India’s agricultural sector accounts for 18 percent of the country’s GDP. Some 75 percent of the country’s annual rainfall comes from the monsoons, in June to September, making this period critical to a variety of crops. In the current year, monsoon rains were erratic, but much of the northern, wheat-growing regions received favorable precipitation, boding well for the wheat crop.
Wheat production is a high priority for India’s food security. But amid restraints to increasing the amount of acreage planted, the country needs to improve yields. The government has several programs underway to enhance production and productivity. These aim to increase wheat productivity through greater public investment in agriculture, better farm planning and management, and increased adoption of agricultural technology by farmers through government “safety shields,” such as premiums for their crop.
Government intervention in the form of procurement and minimum price support programs has been utilized to provide safety nets for both India’s wheat-producing sector and consumers. Costs of production are calculated and used to recommend a minimum price for wheat, which is announced by the Food Corporation of India. Wheat is then procured by the government and distributed to low-income households via public distribution systems. Since the early 1990s, procurement levels rose from 8 million to 28 million tonnes of wheat.
A longer-term threat: Wheat is particularly susceptible to climate change. The crop is very sensitive to extreme heat and water stress, especially during the critical growing stages of root initiation and grain filling. Some research is being conducted by public sector research institutions to develop genetically-engineered (GE) wheat in India that is more stress tolerant. But the advancement of research has been constrained by regulatory approval and government policy uncertainty.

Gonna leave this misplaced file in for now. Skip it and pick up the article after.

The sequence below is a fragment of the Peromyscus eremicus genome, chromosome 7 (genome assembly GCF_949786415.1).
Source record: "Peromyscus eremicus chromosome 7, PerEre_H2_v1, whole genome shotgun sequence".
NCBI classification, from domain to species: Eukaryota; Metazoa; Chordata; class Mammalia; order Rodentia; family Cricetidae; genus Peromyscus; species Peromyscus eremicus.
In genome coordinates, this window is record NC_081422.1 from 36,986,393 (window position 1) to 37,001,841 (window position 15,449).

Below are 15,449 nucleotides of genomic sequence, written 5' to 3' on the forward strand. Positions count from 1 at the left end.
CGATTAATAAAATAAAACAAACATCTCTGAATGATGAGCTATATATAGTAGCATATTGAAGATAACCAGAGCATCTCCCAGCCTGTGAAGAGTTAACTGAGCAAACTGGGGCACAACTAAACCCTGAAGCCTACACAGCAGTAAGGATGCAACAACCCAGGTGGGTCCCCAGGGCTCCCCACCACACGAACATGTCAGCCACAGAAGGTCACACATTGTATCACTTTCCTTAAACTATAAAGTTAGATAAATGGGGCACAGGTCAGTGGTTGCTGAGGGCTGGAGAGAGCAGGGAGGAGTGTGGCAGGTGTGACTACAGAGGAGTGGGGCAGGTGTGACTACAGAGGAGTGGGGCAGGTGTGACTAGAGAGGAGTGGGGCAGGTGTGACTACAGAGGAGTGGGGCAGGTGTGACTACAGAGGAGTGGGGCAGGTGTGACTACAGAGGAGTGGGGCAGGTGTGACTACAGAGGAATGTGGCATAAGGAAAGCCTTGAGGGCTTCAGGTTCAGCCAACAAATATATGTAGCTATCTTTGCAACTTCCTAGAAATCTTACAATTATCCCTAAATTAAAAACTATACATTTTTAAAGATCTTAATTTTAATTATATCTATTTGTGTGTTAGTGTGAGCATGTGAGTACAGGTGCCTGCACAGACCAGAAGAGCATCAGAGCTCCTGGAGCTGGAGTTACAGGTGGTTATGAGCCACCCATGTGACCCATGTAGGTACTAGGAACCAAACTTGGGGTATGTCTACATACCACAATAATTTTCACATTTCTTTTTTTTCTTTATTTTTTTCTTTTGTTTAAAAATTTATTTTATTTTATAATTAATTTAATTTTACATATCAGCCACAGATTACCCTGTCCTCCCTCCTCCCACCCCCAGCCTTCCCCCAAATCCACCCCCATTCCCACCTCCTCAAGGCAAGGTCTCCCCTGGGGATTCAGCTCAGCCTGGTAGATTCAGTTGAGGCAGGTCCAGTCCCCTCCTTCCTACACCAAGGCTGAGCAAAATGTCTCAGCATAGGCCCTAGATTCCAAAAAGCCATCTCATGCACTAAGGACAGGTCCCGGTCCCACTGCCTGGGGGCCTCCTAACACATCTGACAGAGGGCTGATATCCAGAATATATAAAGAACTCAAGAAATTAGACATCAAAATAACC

Gro’s India wheat yield model, scheduled to go live later this month for the current growing season, has been fully backtested, and then trained against district-level wheat-yield data from the India Department of Agriculture & Cooperation (IDAC). Performance-wise, by the end of April, 72 percent of India’s districts were predicted within 0.48 tonnes per hectare. At the country level Gro predicted wheat yield within a 5-percent error rate, on average, from 2001 to 2016.
In developing the India wheat yield model, Gro needed to compensate for the lack of existing crop masks for the country’s crop regions, a similar problem overcome in the earlier development of our Argentine soy model. So, we created our own crop masks for India using classification algorithms on planting and growing season Landsat imagery. In addition, the model takes NDVI (masked by the wheat specific masks) and FEWSNET ET anomalies (which measure water abundance) as inputs.
Once the in-season model goes live, subscribers will be able to sign up to receive daily updates on Indian wheat yield forecasts to help make predictions about production, trade, and global wheat supplies.
Wheat production is very important to India’s agricultural industry, economy, and the well-being of the country’s consumers. Historically a net exporter of the grain, India now struggles to produce enough wheat to keep up with growing demand. As the country shifted to being a net wheat importer in 2016, government procurement, minimum price support, and investments in the wheat industry were ramped up to address the industry’s concerns about future output. Wheat production also faces threats from climate change, as the crop is more sensitive to environmental stressors than others. The future of India’s wheat production will depend on how the industry responds to a changing environment and rising consumer demand.